Of course, workers’ comp would be a part of this package if you have employees.
This is only a small sampling of the business coverages available. An online business insurance application system, insurance agent, or insurance company representative can help you identify the coverage your business needs.
How does workers’ comp coverage differ from liability coverage?
Workers comp only covers people who work for you. If a client, customer, or random person is injured at your workplace or job site, general liability insurance will cover it. General liability covers bodily injury and damage caused by you or an employee to someone else’s property.
How do I get coverage?
In most states, there are three ways to get coverage:
Private insurance companies:
Private insurance companies are authorized by most states to write workers’ compensation insurance policies. These usually include traditional insurers and online ones. For example, the Hartford, Liberty Mutual, Travelers, Chubb, Employers, etc. or Pie, Cerity are newer companies, or also called insuretech startups.
Many of these companies sell workers comp insurance through their agents, but some have offered quotes and allow small businesses to buy online. Below is a quote sample we got from Liberty Mutual
Some states have insurance funds, which are self-supporting insurance carriers that write workers’ compensation insurance policies for businesses in their state. They can be good options for companies that find it hard to get coverage, although premiums may be higher than regular insurers.
In some states, large employers can set aside reserves for insuring their businesses in a highly regulated process.
Digital brokers or traditional brokers
Small business insurance is generally more complicated than personal lines of insurance. Working with a broker will help you understand the nuances and select the right coverages. The same goes for worker comp insurance. In addition, working with a broker, especially a digital one will make it very easy for you to compare several quotes to select the cheapest one for your company since these brokers work with several companies and they are able to qull quotes from these companies for you to compare in one place. CoverWallet, Policy Sweet, Commercialinsurance.net, or SmartFinancial are good examples of digital brokers. Below is a quote sample that we got from CoverWallet.
How much does workers’ compensation insurance cost?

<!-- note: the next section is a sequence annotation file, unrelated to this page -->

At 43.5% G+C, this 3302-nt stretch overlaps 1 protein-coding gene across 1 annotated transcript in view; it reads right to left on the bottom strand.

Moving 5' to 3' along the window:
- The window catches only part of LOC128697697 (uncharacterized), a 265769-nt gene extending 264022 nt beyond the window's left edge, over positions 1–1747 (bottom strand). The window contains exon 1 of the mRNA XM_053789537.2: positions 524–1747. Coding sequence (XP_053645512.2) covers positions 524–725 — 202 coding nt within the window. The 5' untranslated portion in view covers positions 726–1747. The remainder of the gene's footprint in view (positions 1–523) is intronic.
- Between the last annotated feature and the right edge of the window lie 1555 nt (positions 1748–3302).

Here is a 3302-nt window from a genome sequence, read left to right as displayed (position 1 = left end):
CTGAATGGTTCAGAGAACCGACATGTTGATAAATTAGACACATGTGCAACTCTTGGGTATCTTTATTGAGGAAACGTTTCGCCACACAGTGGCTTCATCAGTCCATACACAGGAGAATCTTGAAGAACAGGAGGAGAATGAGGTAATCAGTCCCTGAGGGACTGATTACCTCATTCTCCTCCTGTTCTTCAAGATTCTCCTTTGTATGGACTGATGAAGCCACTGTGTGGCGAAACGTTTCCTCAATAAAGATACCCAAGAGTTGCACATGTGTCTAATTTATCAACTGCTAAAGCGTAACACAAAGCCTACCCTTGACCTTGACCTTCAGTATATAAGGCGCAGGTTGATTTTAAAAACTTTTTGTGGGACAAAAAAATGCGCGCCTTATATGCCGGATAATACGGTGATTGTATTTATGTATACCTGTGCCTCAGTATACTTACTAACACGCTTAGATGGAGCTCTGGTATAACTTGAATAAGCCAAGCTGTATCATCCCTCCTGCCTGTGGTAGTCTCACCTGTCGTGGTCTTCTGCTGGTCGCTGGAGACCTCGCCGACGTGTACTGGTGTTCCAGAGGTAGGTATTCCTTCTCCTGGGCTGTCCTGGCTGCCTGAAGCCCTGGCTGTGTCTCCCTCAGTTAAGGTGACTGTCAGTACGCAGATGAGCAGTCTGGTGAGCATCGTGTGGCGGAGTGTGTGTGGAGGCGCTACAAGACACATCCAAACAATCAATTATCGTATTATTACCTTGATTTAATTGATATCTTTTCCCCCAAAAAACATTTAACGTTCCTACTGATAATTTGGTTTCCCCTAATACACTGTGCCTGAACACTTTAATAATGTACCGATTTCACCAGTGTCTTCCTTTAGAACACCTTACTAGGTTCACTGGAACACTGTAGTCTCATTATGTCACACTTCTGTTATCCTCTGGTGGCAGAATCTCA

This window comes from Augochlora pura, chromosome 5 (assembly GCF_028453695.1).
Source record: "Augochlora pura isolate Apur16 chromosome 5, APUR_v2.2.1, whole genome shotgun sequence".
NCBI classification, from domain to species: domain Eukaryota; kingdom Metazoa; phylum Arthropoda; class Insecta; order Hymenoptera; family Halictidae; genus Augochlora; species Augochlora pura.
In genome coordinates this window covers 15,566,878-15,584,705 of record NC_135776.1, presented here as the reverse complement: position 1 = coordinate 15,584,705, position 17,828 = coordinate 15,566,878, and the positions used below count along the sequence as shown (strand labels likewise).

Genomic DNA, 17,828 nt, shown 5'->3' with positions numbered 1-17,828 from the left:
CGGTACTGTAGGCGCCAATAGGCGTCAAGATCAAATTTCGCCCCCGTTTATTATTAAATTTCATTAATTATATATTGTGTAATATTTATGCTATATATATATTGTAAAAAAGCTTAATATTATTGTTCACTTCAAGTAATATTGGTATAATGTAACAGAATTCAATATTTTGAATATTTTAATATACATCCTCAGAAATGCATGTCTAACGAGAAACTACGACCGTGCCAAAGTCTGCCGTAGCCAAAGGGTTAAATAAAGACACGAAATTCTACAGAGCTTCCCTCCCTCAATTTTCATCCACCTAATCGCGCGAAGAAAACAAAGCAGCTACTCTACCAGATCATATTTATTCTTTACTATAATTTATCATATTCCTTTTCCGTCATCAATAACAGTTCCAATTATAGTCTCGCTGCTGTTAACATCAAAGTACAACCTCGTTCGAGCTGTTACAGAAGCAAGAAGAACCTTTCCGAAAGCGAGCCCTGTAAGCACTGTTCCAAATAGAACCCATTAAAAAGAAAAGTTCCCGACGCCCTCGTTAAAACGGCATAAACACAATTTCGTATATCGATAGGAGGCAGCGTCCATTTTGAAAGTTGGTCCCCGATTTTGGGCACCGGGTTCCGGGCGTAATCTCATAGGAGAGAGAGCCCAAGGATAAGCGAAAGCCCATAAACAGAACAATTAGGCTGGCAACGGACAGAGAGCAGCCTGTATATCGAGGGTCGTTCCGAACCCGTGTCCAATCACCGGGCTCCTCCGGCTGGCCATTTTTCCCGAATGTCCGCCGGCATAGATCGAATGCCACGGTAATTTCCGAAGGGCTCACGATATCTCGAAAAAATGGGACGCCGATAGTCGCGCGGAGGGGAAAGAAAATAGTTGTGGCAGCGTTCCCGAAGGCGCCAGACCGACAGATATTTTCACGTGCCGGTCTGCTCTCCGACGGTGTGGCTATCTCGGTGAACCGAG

Premiums vary and are based on several factors, including:
- Number of employees
- Employee job responsibilities
- Industry and related risk factors
- Coverage limits
- Claims history.
An insurer that offers workers’ comp insurance in your state or a state workers’ comp fund can provide you with premium quotes. It’s a good idea to get quotes from multiple providers so you can compare costs to find the best deal for your business.
How do I find the cheapest workers’ comp insurance coverage?
Here are some things you can do to find the insurance you need at the best possible price:
- Shop around for the best value. Get quotes from several companies so you can compare premium prices.
- Don’t stop shopping around. Make sure you get new quotes before you renew your policy every year.
- Ask for recommendations. Another business owner may be able to recommend an affordable provider to you.
Taking these steps will help ensure you’re not paying too much for your workers’ comp coverage.
Learn more at the cheapest workers comp insurance companies
How does workers’ compensation insurance settlement work?
Filing a claim is the first step to making a settlement. Visit your insurance provider’s workers’ compensation claims page, where you should find the forms, tools, and information you need to make a claim.
When you file a claim, have the following information available:
- The exact date of the injury, illness, or death
- Type of injury or illness
- Impacted body parts
- The first and fifth day your employee missed work
- Doctor your employee is seeing.
Once a claim is filed, your insurer will review the information you provide and decide whether to approve it and make a payout or deny it. There could be some back and forth during the review process, especially if anything in the application is unclear or if it’s a complex claim.
In most states, employees can appeal a claim that gets denied through their state’s workers’ compensation board or agency.
If you cannot file a claim through your insurer, you can also file one through your state’s workers’ comp agency or bureau. What’s important is that you do so in a timely way. Most states have rules about how quickly you must file paperwork after an accident occurs or an illness is discovered.
Important point: When an employee is injured on the job, you must do everything possible to get them any medical care they need right away.